I celebrated Mother’s Day with my children last night, attending an incredible show in Boston by world famous illusionist David Copperfield (don’t miss him if he comes to your city!). But as impressive as he is, nothing can be more magical than witnessing the growth of children. And what I have I learned in 20 years of mothering and having a child development degree on top of it, and studying children, and enjoying other people’s children as my own (I have a pseudo son and psuedo daughter I love to include on our family outings)? We can open doors for our children, educate them, love them unconditionally, push them, encourage them, and hope… but in the end, I truly think they will be who they are destined to be from birth. Perhaps we mold them and provide a safety net, but the basic form is already there, and emerges through our patient care and frequent polishing. I think Anna Quindlen has written the greatest words of wisdom on mothering, and I share this with all the hemophilia moms who fret and worry about their sons, and duaghters, and how their disorder might affect them. Maybe we can all relax a bit more upon reflection:
“All my babies are gone now. I say this not in sorrow but in disbelief. I take great satisfaction in what I have today: three almost-adults, two taller than I am, and one closing in fast. Three people who read the same books I do and have learned not to be afraid of disagreeing with me in their opinion of them, who sometimes tell vulgar jokes that make me laugh until I choke and cry, who need razor blades and shower gel and privacy, who want to keep their doors closed more than I like. Who, miraculously, go to the bathroom, zip up their jackets and move food from plate to mouth all by themselves. Like the trick soap I bought for the bathroom with a rubber ducky at its center, the baby is buried deep within each, barely discernible except through the unreliable haze of the past.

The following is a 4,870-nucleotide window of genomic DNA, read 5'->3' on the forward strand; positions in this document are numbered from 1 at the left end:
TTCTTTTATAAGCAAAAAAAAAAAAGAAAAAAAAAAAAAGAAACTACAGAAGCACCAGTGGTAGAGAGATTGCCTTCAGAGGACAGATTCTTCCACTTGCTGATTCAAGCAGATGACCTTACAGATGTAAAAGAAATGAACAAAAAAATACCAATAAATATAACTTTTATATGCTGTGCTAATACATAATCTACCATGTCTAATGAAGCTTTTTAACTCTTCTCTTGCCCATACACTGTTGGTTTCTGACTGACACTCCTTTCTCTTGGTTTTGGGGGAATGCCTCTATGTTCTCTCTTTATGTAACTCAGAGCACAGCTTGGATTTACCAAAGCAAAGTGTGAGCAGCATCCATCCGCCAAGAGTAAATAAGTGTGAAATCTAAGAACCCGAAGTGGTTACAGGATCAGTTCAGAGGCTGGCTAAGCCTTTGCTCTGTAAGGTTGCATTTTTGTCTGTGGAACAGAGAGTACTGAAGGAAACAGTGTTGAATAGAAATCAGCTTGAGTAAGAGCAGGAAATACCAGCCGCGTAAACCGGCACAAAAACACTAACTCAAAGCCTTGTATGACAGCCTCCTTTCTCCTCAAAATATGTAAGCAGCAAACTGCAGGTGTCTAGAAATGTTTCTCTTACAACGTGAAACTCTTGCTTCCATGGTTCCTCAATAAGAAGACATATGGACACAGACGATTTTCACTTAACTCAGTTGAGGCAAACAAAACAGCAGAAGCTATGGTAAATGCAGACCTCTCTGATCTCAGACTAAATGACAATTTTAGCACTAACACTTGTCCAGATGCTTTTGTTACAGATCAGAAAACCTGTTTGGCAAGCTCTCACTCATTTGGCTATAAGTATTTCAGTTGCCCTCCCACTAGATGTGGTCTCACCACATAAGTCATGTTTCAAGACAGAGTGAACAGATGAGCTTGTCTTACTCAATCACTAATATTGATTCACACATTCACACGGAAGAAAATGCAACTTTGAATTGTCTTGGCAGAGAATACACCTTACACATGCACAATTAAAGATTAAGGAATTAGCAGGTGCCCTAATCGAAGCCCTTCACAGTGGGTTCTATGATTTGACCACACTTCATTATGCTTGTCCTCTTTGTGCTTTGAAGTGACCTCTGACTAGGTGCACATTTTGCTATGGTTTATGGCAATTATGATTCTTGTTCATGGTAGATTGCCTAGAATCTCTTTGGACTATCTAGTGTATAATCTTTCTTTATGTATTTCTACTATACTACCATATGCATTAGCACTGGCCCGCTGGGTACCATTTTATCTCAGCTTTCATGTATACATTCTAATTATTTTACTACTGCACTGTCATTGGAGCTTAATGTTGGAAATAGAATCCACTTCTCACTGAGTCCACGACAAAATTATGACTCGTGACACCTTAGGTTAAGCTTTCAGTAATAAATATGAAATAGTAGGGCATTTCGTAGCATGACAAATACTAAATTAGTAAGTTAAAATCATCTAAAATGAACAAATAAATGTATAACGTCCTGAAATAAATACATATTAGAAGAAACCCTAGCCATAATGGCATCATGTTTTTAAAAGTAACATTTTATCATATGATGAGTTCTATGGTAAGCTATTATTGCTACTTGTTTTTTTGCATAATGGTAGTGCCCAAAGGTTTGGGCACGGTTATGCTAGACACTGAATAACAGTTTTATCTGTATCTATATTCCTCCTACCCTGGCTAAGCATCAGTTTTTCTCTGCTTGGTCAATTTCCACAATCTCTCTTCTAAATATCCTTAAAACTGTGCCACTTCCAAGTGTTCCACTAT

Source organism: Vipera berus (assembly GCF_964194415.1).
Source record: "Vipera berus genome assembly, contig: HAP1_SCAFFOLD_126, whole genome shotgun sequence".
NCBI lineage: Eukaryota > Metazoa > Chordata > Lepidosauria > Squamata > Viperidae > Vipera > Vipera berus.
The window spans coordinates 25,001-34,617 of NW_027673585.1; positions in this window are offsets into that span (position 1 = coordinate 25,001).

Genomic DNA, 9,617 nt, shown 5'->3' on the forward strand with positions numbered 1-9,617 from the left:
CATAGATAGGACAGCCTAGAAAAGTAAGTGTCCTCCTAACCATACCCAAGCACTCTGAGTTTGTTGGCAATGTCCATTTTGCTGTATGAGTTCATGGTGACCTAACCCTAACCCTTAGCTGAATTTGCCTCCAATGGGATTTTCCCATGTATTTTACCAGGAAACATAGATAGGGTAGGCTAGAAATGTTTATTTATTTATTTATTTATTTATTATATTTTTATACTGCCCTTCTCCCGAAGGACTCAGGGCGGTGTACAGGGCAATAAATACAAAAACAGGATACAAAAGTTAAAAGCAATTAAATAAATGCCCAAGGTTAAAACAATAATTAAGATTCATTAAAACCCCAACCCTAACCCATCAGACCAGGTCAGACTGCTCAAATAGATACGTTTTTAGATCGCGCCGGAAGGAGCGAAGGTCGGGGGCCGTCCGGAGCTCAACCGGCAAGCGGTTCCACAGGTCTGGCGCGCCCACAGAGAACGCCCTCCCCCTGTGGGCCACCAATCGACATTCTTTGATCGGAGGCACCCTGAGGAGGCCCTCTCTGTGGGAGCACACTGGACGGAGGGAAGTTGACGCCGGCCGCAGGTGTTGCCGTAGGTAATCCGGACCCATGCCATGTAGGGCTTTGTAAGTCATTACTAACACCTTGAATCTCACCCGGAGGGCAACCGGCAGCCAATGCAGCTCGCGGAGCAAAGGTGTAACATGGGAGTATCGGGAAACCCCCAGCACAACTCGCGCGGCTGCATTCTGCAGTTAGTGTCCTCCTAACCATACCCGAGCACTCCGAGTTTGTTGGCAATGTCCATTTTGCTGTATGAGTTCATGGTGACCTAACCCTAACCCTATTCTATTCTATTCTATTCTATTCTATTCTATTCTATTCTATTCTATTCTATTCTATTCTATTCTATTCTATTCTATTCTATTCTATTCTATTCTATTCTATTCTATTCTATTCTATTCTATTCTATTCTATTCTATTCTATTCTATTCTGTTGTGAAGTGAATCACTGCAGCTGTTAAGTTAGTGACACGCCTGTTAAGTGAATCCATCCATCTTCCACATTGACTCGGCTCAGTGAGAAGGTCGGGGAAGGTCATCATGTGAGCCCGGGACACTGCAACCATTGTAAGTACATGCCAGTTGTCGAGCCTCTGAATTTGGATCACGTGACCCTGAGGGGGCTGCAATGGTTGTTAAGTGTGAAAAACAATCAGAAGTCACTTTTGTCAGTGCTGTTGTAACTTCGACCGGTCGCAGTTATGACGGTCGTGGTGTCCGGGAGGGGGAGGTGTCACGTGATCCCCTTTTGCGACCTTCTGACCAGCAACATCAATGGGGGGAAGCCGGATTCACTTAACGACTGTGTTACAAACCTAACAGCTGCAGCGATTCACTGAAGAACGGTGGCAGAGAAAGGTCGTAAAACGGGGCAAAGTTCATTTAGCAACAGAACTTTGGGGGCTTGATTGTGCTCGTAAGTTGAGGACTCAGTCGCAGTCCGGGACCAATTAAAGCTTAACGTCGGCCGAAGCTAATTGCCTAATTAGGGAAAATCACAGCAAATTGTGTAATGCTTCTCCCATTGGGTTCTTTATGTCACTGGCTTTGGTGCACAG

“Everything in all the books I once poured over is finished for me now. Penelope Leach, T. Berry Brazelton, Dr. Spock. The ones on sibling rivalry and sleeping through the night and early-childhood education, have all grown obsolete. Along with Goodnight Moon and Where the Wild Things Are, they are battered, spotted, well used. But I suspect that if you flipped the pages dust would rise like memories. What those books taught me, finally, and what the women on the playground taught me, and the well-meaning relations–what they taught me, was that they couldn’t really teach me very much at all.
“Raising children is presented at first as a true-false test, then becomes multiple choice, until finally, far along, you realize that it is an endless essay. No one knows anything. One child responds well to positive reinforcement, another can be managed only with a stern voice and a timeout. One child is toilet trained at 3, his sibling at 2.
“When my first child was born, parents were told to put baby to bed on his belly so that he would not choke on his own spit-up. By the time my last arrived, babies were put down on their backs because of research on sudden infant death syndrome. To a new parent this ever-shifting certainty is terrifying, and then soothing. Eventually you must learn to trust yourself. Eventually the research will follow. I remember 15 years ago poring over one of Dr. Brazelton’s wonderful books on child development, in which he describes three different sorts of infants: average, quiet, and active. I was looking for a sub-quiet codicil for an 18-month old who did not walk. Was there something wrong with his fat little legs? Was there something wrong with his tiny little mind? Was he developmentally delayed, physically challenged? Was I insane? Last year he went to China. Next year he goes to college. He can talk just fine. He can walk, too.